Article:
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Brennan Center Urges House Committee to Address Crisis in Electronic Voting

September 28, 2006

For Immediate Release
Thursday, September 28, 2006

Lawrence Norden, Brennan Center, 212 998–6322
Jonathan Rosen, BerlinRosen Public Affairs, 646 452–5637

Brennan Center Urges House Committee to Address
Crisis in Electronic Voting
Software Attacks Danger to All Electronic Voting Machines

Washington, DC Today, the Brennan Center for Justice at NYU School of Law urged members of the House Administration Committee to immediately address the security crisis in electronic voting systems.

On June 28, 2006 the Brennan Centers Task Force on Voting System Security released a report and policy proposals concluding that all three of the nations most commonly purchased electronic voting systems are vulnerable to software attacks that could threaten the integrity of a state or national election.

As electronic voting machines become the norm on Election Day, voters are more and more concerned that these machines are susceptible to fraud, said Lawrence Norden, chair of the Brennan Center Task Force. In fact, weve learned a lot from our study. These machines are vulnerable to attack. Thats the bad news. The good news is that we know how to reduce the risks and the solutions are within reach.

I hope that lawmakers at todays hearing read the Brennan Centers report and take a hard look at adopting these policies, said Howard A. Schmidt, former White House Cyber Security Advisor under President Bush and former Chief Security Officer of Microsoft and eBay, as well as a member of the Brennan Center Task Force.

The members of the non-partisan panel were drawn from the Lawrence Livermore National Laboratories, the National Institute of Standards and Technology (NIST), leading research universities, and include many of the nations foremost security experts.

For more than a year the Task Force surveyed hundreds of election officials around the country; categorized over 120 security threats; and evaluated countermeasures for repelling attacks. The study examined each of the three most commonly purchased electronic voting systems: electronic machines (DREs) with and without a voter verified paper trail, and precinct-counted optical scan systems (PCOS). The report, The Machinery of Democracy: Protecting Elections in an Electronic World, is the first-ever systematic analysis of security vulnerabilities in each of these systems. The reportu2019s findings include:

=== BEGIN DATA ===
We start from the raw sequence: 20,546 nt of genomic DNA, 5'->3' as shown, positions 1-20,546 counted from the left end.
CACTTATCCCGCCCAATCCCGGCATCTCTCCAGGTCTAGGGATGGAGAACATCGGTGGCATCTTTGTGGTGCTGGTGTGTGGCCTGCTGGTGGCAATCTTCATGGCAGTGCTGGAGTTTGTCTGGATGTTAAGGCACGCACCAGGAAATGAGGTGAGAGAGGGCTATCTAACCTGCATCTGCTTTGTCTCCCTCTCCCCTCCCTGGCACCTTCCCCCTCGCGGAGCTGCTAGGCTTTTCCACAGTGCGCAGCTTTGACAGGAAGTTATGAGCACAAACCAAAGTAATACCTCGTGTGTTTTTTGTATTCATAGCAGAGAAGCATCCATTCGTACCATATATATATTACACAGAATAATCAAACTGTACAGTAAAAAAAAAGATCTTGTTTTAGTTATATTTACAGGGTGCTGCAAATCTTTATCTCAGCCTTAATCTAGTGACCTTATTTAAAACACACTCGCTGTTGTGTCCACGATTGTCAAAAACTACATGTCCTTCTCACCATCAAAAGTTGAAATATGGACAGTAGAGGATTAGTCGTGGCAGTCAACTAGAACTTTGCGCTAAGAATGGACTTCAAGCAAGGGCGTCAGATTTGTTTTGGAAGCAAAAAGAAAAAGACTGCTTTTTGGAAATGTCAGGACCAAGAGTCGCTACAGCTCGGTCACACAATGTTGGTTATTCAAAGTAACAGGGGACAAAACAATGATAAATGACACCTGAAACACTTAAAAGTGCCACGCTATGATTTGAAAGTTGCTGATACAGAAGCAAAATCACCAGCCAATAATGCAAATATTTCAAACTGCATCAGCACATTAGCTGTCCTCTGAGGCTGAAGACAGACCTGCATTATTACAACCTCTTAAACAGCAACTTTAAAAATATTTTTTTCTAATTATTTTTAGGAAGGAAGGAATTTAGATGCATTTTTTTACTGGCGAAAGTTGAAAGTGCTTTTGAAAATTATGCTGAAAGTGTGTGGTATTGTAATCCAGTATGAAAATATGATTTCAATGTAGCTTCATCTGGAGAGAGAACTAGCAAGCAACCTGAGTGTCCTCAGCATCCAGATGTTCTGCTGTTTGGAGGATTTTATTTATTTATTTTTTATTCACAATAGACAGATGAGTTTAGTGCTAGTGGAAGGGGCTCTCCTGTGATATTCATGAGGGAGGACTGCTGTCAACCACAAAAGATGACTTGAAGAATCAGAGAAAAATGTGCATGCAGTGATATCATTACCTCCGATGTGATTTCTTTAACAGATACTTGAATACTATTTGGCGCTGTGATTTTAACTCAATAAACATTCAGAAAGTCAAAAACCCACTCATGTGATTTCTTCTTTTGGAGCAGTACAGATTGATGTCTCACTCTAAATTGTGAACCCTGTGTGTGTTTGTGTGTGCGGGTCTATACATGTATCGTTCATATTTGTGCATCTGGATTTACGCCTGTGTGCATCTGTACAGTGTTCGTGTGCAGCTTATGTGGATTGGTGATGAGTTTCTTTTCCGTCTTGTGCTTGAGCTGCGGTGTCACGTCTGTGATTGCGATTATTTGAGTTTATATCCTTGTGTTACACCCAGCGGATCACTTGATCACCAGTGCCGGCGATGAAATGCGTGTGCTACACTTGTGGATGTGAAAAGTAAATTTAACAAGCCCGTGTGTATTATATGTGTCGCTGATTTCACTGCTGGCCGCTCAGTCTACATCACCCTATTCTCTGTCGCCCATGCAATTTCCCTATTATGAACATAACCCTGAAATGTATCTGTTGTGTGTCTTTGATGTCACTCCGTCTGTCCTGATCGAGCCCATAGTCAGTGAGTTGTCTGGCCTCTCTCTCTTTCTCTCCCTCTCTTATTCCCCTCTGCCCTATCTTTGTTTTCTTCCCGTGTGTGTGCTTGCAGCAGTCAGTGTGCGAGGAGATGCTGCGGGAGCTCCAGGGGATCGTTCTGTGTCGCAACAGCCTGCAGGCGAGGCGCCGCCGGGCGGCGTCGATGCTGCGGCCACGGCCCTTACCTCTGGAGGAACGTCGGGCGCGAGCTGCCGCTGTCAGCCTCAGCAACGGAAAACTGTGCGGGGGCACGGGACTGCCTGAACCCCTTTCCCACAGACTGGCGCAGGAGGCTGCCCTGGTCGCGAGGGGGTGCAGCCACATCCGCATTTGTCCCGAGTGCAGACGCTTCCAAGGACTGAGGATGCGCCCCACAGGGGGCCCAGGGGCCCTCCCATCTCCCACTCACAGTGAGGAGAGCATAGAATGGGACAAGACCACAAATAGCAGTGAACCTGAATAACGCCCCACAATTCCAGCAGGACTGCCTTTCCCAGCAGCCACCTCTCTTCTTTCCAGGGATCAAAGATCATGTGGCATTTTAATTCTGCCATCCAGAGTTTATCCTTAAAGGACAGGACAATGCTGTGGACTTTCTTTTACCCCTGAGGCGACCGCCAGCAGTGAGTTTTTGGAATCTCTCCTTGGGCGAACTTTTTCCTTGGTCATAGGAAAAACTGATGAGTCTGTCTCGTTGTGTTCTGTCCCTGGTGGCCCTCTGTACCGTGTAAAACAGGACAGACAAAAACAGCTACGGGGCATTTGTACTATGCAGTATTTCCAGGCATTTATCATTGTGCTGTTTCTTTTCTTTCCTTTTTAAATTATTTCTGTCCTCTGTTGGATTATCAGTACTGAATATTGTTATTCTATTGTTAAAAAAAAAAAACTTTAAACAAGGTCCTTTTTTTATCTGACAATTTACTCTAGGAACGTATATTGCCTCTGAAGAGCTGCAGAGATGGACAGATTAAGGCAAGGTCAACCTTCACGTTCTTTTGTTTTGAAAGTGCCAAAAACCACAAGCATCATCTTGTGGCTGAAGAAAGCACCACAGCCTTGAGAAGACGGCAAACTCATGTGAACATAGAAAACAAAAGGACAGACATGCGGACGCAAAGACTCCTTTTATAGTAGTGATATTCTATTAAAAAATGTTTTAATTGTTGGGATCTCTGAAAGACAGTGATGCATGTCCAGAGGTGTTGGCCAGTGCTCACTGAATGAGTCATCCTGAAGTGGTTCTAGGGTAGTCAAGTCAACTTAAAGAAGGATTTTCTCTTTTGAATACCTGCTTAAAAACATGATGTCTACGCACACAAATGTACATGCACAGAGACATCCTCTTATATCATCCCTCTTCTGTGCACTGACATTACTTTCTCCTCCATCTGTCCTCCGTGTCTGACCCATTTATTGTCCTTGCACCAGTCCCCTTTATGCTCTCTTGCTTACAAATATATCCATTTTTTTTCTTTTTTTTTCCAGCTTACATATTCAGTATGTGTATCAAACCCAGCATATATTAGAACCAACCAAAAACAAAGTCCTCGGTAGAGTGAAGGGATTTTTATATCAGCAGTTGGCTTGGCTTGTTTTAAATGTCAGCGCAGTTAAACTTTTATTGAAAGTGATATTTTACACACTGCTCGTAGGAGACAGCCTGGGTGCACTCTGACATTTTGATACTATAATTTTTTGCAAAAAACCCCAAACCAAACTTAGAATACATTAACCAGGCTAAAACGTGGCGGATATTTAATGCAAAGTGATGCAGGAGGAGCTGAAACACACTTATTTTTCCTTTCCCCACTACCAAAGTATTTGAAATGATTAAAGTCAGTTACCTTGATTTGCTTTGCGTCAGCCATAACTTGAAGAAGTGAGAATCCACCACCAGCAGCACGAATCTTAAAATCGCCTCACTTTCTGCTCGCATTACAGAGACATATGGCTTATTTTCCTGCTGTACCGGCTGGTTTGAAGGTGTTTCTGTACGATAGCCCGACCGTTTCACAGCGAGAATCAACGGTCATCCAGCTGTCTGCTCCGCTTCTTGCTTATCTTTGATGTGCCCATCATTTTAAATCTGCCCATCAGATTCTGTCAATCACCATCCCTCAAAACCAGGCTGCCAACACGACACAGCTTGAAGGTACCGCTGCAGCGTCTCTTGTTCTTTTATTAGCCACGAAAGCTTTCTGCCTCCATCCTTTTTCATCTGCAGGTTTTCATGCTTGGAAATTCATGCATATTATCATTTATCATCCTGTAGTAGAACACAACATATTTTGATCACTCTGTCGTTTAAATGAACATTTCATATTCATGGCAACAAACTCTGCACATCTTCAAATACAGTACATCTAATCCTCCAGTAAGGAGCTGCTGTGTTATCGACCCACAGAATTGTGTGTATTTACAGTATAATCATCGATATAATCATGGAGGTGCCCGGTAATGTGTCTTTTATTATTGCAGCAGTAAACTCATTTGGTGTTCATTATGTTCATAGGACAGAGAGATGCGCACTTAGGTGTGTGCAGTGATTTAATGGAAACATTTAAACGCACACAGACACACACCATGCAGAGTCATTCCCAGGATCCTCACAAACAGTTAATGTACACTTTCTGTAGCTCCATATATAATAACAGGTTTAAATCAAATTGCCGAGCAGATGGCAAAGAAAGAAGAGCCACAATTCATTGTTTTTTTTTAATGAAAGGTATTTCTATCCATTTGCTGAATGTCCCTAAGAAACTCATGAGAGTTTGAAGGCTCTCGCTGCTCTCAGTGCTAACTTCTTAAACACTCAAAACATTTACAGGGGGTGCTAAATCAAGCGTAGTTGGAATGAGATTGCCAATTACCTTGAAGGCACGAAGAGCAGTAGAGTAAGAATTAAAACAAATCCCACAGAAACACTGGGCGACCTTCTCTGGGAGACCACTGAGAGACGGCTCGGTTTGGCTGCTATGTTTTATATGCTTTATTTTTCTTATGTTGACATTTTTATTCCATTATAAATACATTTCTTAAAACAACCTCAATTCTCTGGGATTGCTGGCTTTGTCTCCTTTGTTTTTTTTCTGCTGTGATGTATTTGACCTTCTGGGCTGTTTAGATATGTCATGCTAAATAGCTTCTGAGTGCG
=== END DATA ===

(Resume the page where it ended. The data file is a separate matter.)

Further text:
All of the most commonly purchased electronic voting systems have significant security and reliability vulnerabilities. All three systems are equally vulnerable to an attack involving the insertion of corrupt software or other software attack programs designed to take over a voting machine.

Automatic audits, done randomly and transparently, are necessary if paper records are to enhance security. The report called into question basic assumptions of many election officials by finding that the systems in 22 states using voter-verified paper records but doing so without requiring automatic audits are of questionable security value.

Wireless components on voting machines are particularly vulnerable to attack. The report finds that machines with wireless components could be attacked by virtually any member of the public with some knowledge of software and a simple device with wireless capabilities, such as a PDA.

The vast majority of states have not implemented election procedures or countermeasures to detect a software attack even though the most troubling vulnerabilities of each system can be substantially remedied.

Among the countermeasures advocated by the Task Force are routine audits comparing voter verified paper trails to the electronic record; and bans on wireless components in voting machines. Currently only New York and Minnesota ban wireless components on all machines; California bans wireless components only on DRE machines. The20Task Force also advocated the use of parallel testing: random, Election Day testing of machines under real world conditions. Parallel testing holds its greatest value for detecting software attacks in jurisdictions with paperless electronic machines, since, with those systems, meaningful audits are not an option.

After the hearing Norden joined with lawmakers to call attention to H.R. 550, the Voter Confidence and Increased Accessibility Act, the most comprehensive bill before Congress addressing electronic voting security. Norden joined advocates and members of Congress from both parties in calling for immediate House action on the bill.